Chkdsk is a command in Microsoft Windows operating systems. It looks through your hard drive to find any problems with your files. This helps your computer run smoothly and your files safe.
See also: disk cache
Where is Chkdsk used?
Checking for errors. Chkdsk scans the drive to check for file system errors. This also includes checking the structure of the disk itself.
Repairing file system errors. If Chkdsk finds problems like bad sectors, lost files, or directory errors, it tries to fix these issues. If that doesn’t work, it marks them so that the system doesn’t try to use them in the future.
Recovering data. In some cases, when the damage isn’t too severe, Chkdsk can recover data from bad sectors or corrupted files.
Maintaining system integrity. Regularly running Chkdsk helps maintain the health and performance of your system’s drives. Chkdsk catches and resolves issues before they become serious.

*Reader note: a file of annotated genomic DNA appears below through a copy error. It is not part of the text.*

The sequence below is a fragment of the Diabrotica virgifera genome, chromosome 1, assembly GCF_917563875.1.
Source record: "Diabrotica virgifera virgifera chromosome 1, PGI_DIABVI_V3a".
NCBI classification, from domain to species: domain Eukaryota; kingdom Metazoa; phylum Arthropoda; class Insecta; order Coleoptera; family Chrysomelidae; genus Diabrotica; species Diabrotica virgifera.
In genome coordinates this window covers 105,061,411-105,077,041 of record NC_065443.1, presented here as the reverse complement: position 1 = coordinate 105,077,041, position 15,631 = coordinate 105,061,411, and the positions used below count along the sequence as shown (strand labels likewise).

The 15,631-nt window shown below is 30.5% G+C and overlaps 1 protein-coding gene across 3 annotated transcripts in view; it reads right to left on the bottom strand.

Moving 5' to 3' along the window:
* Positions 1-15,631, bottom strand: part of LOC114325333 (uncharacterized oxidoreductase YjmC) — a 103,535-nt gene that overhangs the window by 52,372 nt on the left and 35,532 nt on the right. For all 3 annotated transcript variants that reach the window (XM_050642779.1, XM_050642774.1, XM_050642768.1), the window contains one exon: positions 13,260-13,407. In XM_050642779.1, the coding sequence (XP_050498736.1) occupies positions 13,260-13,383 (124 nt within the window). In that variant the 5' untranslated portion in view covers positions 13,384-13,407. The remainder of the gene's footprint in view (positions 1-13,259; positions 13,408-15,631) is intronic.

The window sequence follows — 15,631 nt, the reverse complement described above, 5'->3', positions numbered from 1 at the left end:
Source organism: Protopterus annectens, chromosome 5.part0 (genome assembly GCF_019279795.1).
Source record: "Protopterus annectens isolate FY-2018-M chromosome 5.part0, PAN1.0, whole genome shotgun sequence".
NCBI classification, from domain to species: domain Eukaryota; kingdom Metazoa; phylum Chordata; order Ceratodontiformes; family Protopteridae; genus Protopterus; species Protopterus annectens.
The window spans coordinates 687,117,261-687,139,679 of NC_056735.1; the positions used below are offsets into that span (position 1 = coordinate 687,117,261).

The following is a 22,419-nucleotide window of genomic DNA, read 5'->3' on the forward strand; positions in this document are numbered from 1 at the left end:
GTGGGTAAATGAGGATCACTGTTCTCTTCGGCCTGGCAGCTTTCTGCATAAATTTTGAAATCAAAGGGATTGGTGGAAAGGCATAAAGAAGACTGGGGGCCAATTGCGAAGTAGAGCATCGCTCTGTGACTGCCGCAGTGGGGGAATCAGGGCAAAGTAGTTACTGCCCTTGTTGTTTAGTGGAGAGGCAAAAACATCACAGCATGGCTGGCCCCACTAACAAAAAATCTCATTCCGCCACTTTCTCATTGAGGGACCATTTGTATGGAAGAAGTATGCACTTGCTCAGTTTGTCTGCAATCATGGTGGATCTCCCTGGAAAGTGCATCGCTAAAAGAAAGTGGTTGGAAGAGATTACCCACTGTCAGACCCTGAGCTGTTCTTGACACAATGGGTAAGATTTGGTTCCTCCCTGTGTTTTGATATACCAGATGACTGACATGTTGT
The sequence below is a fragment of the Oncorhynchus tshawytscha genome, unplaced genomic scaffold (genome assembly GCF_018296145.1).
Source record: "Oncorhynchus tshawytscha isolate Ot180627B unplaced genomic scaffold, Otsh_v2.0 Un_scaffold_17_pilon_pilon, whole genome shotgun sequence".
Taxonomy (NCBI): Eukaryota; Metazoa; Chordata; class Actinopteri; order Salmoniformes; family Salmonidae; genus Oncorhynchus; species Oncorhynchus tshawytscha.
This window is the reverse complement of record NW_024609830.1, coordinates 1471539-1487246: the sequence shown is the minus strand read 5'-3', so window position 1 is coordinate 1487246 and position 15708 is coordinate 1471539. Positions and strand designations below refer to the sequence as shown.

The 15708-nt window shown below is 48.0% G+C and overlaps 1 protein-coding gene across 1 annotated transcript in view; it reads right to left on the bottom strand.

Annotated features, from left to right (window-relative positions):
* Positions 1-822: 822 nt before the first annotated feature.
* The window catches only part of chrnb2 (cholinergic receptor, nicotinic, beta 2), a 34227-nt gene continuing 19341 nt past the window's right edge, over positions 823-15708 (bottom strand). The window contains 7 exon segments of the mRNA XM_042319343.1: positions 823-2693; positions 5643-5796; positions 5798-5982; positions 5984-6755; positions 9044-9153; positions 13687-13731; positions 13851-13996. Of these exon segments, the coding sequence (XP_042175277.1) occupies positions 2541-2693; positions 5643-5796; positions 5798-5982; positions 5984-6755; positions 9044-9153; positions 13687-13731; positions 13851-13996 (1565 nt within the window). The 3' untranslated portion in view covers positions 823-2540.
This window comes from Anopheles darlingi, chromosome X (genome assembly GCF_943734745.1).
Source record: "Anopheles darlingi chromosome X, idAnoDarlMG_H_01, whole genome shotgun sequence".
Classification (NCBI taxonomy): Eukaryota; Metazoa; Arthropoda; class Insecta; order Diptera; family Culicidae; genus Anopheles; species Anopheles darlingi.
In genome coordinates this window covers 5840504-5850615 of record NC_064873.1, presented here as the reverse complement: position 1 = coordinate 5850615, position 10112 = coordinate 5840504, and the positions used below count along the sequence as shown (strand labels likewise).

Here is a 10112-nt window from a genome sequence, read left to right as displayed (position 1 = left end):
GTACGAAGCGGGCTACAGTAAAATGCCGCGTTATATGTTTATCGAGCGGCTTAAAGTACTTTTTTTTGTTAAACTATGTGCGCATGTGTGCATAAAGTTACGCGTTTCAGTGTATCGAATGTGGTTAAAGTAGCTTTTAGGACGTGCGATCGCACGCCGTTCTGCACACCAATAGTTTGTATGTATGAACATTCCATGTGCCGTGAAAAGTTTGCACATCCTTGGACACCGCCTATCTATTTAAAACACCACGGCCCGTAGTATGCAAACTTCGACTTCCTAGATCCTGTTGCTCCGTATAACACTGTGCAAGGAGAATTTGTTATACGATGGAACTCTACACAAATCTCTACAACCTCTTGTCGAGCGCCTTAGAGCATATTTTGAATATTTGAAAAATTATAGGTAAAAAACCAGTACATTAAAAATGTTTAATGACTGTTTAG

How to use Chkdsk
- Back up your data and close programs before you start.
- Right-click the Start button and choose Command Prompt (Admin) or Windows PowerShell (Admin).
- At the command prompt, type chkdsk followed by a space, then the letter of the drive you wish to check, followed by a colon, and then /f or /r. For example, chkdsk C: /f /f tells Chkdsk to fix any errors it finds. /r locates bad sectors and recovers readable information (implies /f).
- Press Enter to run the command. If it’s the system drive (usually C:), you might need to restart your computer to let Chkdsk run.